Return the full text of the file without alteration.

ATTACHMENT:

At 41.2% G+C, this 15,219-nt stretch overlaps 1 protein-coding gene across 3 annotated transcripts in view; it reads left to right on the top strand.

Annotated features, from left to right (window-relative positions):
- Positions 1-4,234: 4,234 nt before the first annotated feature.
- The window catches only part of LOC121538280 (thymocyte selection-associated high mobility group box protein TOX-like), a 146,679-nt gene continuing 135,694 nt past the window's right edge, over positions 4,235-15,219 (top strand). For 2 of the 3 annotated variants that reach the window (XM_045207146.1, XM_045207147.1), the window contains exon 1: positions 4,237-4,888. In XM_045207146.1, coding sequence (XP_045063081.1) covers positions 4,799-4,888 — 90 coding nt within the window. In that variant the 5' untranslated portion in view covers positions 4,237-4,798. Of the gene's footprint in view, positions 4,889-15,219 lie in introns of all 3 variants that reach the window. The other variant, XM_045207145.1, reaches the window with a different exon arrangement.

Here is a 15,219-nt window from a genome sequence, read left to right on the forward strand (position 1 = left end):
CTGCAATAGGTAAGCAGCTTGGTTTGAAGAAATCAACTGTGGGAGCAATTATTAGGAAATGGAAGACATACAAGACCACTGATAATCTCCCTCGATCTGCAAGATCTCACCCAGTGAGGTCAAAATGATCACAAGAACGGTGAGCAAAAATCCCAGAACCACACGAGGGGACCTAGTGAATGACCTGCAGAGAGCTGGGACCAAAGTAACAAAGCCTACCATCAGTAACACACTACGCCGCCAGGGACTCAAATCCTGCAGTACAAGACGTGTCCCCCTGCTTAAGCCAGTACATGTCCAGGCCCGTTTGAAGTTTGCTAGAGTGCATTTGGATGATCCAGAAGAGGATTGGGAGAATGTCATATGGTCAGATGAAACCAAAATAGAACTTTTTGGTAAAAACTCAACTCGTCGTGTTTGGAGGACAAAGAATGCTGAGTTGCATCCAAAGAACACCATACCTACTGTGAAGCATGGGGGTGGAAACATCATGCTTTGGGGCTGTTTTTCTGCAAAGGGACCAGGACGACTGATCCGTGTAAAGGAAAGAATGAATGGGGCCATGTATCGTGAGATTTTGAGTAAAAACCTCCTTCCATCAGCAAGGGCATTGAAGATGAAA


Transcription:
At 41.2% G+C, this 15,219-nt stretch overlaps 1 protein-coding gene across 3 annotated transcripts in view; it reads left to right on the top strand.

Annotated features, from left to right (window-relative positions):
- Positions 1-4,234: 4,234 nt before the first annotated feature.
- The window catches only part of LOC121538280 (thymocyte selection-associated high mobility group box protein TOX-like), a 146,679-nt gene continuing 135,694 nt past the window's right edge, over positions 4,235-15,219 (top strand). For 2 of the 3 annotated variants that reach the window (XM_045207146.1, XM_045207147.1), the window contains exon 1: positions 4,237-4,888. In XM_045207146.1, coding sequence (XP_045063081.1) covers positions 4,799-4,888 — 90 coding nt within the window. In that variant the 5' untranslated portion in view covers positions 4,237-4,798. Of the gene's footprint in view, positions 4,889-15,219 lie in introns of all 3 variants that reach the window. The other variant, XM_045207145.1, reaches the window with a different exon arrangement.

Here is a 15,219-nt window from a genome sequence, read left to right on the forward strand (position 1 = left end):
CTGCAATAGGTAAGCAGCTTGGTTTGAAGAAATCAACTGTGGGAGCAATTATTAGGAAATGGAAGACATACAAGACCACTGATAATCTCCCTCGATCTGCAAGATCTCACCCAGTGAGGTCAAAATGATCACAAGAACGGTGAGCAAAAATCCCAGAACCACACGAGGGGACCTAGTGAATGACCTGCAGAGAGCTGGGACCAAAGTAACAAAGCCTACCATCAGTAACACACTACGCCGCCAGGGACTCAAATCCTGCAGTACAAGACGTGTCCCCCTGCTTAAGCCAGTACATGTCCAGGCCCGTTTGAAGTTTGCTAGAGTGCATTTGGATGATCCAGAAGAGGATTGGGAGAATGTCATATGGTCAGATGAAACCAAAATAGAACTTTTTGGTAAAAACTCAACTCGTCGTGTTTGGAGGACAAAGAATGCTGAGTTGCATCCAAAGAACACCATACCTACTGTGAAGCATGGGGGTGGAAACATCATGCTTTGGGGCTGTTTTTCTGCAAAGGGACCAGGACGACTGATCCGTGTAAAGGAAAGAATGAATGGGGCCATGTATCGTGAGATTTTGAGTAAAAACCTCCTTCCATCAGCAAGGGCATTGAAGATGAAA